Secondly, if juveniles are treated like juveniles, they will not receive the same "high sentences" like adults; in some cases, their criminal records may even be expunged once they reach the age of majority. So although there is probably an argument to be made that many juvenile offenders will reoffend as adults, juvenile justice advocates will point to empirics that rehabilitation in the JJ system is more effective at reducing recidivism.

Marissa said...

Because this resolution is United States-specific, how do you counter an argument that you can't treat juveniles as adults because they won't be tried against a jury of peers? Would you need to provide an alternate definition of "treat," or could you say that "peers" are something other than peers?

Marissa said...

Oh, that was supposed to say define "peers" as something other than juveniles. Guess that's what happen when you try to do too many things at once.

Anonymous said...

Hi Jim,

Is there a min age limit of juvenile? Is a 6 year old considered a juvenile in this resolution? If yes, does aff have to defend to put a 6 year old in adult court? What does "treated as adult" mean? Does it mean go through the same the legal procedure as adult court or the age factor will not be considered in the trial? Thanks.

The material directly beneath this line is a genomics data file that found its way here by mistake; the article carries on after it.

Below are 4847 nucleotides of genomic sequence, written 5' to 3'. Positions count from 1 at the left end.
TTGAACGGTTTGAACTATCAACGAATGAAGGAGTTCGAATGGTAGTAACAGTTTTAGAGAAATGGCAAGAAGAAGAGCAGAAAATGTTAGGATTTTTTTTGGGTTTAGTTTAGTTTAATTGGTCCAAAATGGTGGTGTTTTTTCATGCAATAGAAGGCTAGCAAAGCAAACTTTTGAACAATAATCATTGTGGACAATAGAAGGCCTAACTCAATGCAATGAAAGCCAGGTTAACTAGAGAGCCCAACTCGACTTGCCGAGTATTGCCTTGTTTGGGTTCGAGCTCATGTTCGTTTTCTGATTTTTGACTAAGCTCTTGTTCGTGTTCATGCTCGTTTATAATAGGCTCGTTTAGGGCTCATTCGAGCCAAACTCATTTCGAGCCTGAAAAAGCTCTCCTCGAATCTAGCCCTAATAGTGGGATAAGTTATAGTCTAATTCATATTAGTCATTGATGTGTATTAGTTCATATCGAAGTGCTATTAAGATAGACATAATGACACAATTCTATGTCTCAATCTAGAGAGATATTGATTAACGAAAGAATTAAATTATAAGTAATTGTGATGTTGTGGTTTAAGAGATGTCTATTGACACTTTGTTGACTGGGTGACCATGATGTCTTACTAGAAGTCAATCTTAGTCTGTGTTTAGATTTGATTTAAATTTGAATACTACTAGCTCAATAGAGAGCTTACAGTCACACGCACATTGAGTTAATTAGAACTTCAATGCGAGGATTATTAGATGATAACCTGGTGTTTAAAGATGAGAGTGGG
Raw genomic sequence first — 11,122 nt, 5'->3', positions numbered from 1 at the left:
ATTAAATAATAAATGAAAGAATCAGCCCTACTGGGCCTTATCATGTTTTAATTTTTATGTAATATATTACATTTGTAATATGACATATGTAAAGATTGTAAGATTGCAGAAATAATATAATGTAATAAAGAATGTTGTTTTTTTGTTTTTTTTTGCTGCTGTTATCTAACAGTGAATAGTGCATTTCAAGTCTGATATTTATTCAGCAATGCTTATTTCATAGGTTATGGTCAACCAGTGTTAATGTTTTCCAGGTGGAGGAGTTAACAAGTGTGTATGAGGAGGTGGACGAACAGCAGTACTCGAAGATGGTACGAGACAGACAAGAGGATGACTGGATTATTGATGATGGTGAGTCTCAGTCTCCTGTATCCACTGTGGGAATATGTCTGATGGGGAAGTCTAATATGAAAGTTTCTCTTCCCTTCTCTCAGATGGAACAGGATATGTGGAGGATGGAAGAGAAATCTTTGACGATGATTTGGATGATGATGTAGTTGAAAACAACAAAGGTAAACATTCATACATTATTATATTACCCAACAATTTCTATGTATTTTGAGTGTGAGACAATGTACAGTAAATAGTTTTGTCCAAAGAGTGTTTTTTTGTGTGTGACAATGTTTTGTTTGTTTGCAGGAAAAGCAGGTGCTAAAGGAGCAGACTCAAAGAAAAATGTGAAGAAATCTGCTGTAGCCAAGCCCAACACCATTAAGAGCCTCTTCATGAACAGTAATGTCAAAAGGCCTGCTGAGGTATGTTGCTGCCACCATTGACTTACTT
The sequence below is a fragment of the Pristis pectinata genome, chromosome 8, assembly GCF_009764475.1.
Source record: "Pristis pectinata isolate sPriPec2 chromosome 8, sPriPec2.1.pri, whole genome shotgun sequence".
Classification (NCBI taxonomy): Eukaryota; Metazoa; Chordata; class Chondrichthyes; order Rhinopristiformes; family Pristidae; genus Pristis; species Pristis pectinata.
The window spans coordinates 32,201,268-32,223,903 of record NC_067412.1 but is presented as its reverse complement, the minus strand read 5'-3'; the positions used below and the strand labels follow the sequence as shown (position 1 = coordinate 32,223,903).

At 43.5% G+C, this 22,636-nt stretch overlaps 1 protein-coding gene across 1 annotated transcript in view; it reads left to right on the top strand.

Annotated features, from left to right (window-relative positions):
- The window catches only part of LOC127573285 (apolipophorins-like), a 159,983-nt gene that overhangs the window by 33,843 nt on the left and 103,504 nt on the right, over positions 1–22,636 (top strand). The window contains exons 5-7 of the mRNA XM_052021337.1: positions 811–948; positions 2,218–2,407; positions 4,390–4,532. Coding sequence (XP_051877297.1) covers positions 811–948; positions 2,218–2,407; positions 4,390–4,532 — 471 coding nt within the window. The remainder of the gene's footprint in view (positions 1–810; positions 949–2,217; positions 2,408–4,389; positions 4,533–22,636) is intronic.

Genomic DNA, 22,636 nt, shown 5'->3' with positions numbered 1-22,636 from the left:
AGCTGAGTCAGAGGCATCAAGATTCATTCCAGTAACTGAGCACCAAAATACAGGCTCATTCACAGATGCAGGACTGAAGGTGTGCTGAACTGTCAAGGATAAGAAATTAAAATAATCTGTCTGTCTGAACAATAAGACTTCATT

Anonymous said...

I believe in most states there is an age of responsibility that before that age the state may not even charge you with a crime. If a six year old robs a home, the state could only punish the parents. Juveniles are generally considered to be those who are between the age of responsibility and 18 (or what the state defines as a legal adult).

Jim Anderson said...

According to Wikipedia (which is footnoted, so check the sources), "Age determined by each state; the minimum age is 6 (North Carolina), however, only 15 states have set minimum ages, which range from 6 to 12 years. States without statutory minimum ages rely on common law, which means that 7 is the minimum age in most states; for federal crimes the age has been set at 10."

One of the cited sources is Amnesty International's (older) article:

"US laws are inconsistent with the approach of the international community on this issue. Over half of US states have at least one offence for which a child of any age can be prosecuted in the general criminal court. A similar situation prevails with respect to the juvenile justice system. Only 15 states specify a minimum age below which children cannot be charged with being delinquent in a juvenile court. In North Carolina the minimum age is six; in Maryland, Massachusetts and New York it is seven."

It's probably worthwhile to do some digging for the most recent legal information.

And remember, it's always a prosecutor's discretion to bring charges against a younger juvenile--they have to feel that they can convince a jury that the juvenile is not only factually guilty of the criminal act (actus rea, but morally responsible for it (mens rea). That's a natural limitation on pressing adult charges against children.

Anonymous said...

is this article saying if we try juveniles as adults as in before they actually get convicted, even though they still would be convicted as juveniles that they would increase recidivism rates after release from the actual punishment?

Jim Anderson said...

Anonymous it's saying that when we take juveniles out of the juvenile courts and try them as adults, they're punished as adults, incarcerated in the same prisons as adults, and that this may be responsible for their increased recidivism rates compared to juveniles tried as juveniles. Does that clarify?